Social mobility in the Caribbean

Unit 1 Module 3 - Social Stratification & Social Mobility

Social Mobility in Caribbean Society
An Overview

Anglophone C'bean Social Structure pre-1950

East Indian Social Mobility:
In the larger island territories such as Jamaica, Trinidad and Guyana, which received East Indian labourers, these workers were, designated to the lowest position in the social structure. East Indians are no longer situated at the bottom of the social structure as a social grouping, but rather, there is a tendency towards a multi-ethnic placement that has been influenced by, economics, gender, age, health, educational attainment etc.

Indeed East Indians have acquired a great deal of economic power (through entrepreneurship, public and private sector employment) and have come to challenge the traditional political dominance of Afro-descended Caribbeaners. This is most notable in territories such as Trinidad and Guyana. 

African Social Mobility:
The African population of the Caribbean has been largely descended from the formerly enslaved populations. For almost 400 years enslaved blacks were stereotyped as inferior. They held no political power, no wealth, no citizenship and were denied to actively and openly participate in their own cultural tradtions. All of these factors relegated them to the base position within the caste-type socially stratified social structure.

After Emancipation Africans abandoned the estates, in a bid to seek out and create a socially and economically independent life. The intent to uplift themselves and following generations from the bottom of the social strata. Most Africans sought to educate their children –thus generating distaste for agriculture and a preference for non-manual labour. This gave rise to the educated black middle class of the twentieth century. Africans rose to political dominance in most of the island territories and maintained such power from the 1960’s unto the present.

Summary of Caribbean Social Mobility:
CLR James observed that in the West Indies, education has been a powerful factor in the formation of the middle classes. However, although some black proletariats have been able to pull themselves up from the masses through education into the middle class, they can never rise to the bourgeois class.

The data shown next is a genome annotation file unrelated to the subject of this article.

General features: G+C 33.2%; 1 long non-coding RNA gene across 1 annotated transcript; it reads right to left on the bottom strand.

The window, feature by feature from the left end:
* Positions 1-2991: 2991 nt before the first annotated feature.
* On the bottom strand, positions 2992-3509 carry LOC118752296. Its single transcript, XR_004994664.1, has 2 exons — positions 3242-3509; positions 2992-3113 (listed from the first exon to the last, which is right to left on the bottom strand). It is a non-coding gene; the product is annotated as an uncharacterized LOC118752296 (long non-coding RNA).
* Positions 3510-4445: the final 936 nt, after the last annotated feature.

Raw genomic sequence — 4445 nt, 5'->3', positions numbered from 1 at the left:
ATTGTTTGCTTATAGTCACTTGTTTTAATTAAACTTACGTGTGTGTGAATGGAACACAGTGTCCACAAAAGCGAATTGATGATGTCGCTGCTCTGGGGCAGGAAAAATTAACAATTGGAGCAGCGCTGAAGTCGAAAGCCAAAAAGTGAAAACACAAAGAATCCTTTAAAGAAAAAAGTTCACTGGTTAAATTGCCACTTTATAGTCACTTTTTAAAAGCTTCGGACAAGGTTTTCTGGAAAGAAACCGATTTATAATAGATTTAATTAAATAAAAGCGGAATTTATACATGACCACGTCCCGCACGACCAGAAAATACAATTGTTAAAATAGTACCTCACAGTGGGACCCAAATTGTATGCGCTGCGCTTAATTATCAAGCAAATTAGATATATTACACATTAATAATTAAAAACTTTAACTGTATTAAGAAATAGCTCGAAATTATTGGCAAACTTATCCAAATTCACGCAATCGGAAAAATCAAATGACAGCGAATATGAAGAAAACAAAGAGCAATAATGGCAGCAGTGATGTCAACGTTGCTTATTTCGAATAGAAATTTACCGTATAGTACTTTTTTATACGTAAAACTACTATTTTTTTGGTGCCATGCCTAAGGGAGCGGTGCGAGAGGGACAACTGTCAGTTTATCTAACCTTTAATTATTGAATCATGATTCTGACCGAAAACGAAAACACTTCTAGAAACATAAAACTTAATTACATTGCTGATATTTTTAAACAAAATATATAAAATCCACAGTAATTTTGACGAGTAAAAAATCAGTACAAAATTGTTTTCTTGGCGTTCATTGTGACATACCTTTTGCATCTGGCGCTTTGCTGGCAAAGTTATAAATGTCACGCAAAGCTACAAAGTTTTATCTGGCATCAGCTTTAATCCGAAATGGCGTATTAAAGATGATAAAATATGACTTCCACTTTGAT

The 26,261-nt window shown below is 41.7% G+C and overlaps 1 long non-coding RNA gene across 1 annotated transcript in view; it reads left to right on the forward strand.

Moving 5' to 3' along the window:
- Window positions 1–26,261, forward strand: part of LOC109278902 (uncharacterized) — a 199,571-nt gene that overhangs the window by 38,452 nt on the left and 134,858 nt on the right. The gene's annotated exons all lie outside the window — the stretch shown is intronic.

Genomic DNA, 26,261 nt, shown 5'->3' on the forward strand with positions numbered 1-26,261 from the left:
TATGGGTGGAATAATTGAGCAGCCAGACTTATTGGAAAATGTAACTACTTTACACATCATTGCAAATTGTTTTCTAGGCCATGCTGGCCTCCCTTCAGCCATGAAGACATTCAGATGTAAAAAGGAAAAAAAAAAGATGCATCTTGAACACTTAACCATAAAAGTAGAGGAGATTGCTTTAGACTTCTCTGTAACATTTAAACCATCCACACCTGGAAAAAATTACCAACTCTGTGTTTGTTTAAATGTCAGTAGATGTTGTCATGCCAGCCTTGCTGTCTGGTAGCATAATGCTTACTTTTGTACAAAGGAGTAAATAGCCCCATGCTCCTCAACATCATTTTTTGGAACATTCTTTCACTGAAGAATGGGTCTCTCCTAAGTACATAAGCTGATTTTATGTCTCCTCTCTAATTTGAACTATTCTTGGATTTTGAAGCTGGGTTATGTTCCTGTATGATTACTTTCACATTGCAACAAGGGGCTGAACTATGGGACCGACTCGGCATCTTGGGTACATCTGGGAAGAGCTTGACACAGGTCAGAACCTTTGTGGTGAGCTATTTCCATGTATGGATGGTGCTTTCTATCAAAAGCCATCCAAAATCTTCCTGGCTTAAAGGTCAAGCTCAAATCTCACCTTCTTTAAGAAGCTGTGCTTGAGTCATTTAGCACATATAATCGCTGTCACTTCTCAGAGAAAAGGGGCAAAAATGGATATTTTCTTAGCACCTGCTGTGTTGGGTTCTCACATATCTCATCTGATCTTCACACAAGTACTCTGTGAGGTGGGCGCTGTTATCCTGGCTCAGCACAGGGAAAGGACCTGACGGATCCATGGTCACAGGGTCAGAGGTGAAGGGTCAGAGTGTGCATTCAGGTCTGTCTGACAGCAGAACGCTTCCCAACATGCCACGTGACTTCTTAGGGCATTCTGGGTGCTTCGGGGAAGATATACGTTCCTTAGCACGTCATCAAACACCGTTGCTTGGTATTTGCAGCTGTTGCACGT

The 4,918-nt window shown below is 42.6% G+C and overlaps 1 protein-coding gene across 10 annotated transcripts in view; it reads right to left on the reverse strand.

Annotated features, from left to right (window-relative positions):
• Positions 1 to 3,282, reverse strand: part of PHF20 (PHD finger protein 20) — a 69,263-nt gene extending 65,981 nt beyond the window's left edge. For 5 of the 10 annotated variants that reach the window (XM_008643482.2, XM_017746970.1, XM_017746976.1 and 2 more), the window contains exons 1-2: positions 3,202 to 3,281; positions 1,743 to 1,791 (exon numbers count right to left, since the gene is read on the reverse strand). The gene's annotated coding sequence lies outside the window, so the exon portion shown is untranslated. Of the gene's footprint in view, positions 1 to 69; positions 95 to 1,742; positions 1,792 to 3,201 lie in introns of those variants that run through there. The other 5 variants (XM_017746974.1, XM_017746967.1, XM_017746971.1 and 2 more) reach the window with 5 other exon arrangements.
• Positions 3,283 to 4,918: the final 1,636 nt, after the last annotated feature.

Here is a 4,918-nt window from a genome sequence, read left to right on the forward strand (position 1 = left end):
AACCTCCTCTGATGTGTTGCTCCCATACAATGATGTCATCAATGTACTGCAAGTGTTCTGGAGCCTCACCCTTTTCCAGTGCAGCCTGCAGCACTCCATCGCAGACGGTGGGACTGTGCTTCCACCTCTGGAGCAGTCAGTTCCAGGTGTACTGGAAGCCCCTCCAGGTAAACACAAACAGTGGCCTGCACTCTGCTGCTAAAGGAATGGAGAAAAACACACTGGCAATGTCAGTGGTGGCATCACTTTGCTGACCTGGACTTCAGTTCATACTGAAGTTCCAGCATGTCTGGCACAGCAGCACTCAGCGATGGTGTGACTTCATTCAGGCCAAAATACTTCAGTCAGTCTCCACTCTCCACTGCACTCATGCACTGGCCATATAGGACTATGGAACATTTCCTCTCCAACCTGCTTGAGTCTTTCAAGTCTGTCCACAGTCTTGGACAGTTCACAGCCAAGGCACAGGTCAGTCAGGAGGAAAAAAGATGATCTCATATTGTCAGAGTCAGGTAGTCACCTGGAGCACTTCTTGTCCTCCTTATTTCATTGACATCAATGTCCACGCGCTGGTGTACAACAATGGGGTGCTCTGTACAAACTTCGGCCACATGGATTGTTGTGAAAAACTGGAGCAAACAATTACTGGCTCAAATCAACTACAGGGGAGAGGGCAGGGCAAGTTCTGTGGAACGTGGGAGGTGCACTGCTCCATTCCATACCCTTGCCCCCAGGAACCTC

Today, with the changes in contemporary lifestyle, which includes – the democratization of Caribbean nations, and the influence of meritocratic values over the traditional particularistic ones (particularly in the public domain) the social structure has become more complex. This complexity may also be due to the expansion and diversification of the economy and educational curriculum now available in the West Indies.

Contemporary researchers have noted that there has been a tendency towards fluidity of movement within the middle strata.  It must be noted however those in spite of these visible and tangible socio-economic changes, inequality continue to exist throughout the region.

According to Gordon:
They show that those Jamaicans whose parents were agricultural labourers, domestic and unskilled manual workers had virtually no chance of ending up at the top of the middle strata….Only four out of 1,000 males with agricultural labouring origins, for example, were likely to end up in this top stratum, despite the vaunted expansion of the educational system and the opening up of new positions.


The empirical evidence suggests that although the social stratification system have moved from the tendency to be caste like to that of being class oriented – hence the noticeable mobility between social stratas, we note that individuals of the uppermost parts of the social structure continue to maintain their position, whilst those at the bottom, struggle to move up and maintain second place.